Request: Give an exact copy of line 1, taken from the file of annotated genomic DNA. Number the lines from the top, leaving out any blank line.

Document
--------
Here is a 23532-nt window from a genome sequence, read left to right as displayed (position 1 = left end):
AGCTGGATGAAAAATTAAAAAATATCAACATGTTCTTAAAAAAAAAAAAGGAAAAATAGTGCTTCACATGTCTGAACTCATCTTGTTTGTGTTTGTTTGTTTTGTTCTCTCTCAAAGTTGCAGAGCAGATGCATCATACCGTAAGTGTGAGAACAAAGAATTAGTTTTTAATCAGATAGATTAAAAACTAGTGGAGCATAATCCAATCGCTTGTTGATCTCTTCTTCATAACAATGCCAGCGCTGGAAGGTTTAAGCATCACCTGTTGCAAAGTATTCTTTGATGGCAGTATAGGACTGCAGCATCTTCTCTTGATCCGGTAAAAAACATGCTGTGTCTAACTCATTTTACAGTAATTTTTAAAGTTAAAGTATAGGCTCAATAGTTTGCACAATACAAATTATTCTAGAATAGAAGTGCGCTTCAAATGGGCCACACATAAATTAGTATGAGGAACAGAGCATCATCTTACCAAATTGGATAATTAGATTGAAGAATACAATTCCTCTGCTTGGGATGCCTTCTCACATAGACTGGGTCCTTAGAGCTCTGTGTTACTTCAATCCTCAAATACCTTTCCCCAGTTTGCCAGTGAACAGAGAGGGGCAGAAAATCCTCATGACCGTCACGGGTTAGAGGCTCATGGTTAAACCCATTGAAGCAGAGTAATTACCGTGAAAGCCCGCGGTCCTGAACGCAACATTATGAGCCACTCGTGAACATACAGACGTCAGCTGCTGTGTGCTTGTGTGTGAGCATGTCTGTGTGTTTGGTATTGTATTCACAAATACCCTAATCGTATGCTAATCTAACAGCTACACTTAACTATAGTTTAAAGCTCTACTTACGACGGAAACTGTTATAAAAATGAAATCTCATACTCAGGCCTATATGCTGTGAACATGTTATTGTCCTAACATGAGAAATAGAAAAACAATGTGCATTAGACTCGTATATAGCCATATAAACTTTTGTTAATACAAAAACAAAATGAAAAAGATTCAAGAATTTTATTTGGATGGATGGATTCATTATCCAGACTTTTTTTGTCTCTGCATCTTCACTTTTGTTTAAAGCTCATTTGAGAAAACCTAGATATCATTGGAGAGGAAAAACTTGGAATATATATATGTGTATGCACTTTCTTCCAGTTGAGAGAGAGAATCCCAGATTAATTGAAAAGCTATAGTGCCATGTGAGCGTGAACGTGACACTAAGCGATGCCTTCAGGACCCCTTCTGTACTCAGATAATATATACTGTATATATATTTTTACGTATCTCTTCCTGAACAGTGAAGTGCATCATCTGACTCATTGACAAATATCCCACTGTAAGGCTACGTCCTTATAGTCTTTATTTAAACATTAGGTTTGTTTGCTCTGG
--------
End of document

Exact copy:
Here is a 23532-nt window from a genome sequence, read left to right as displayed (position 1 = left end):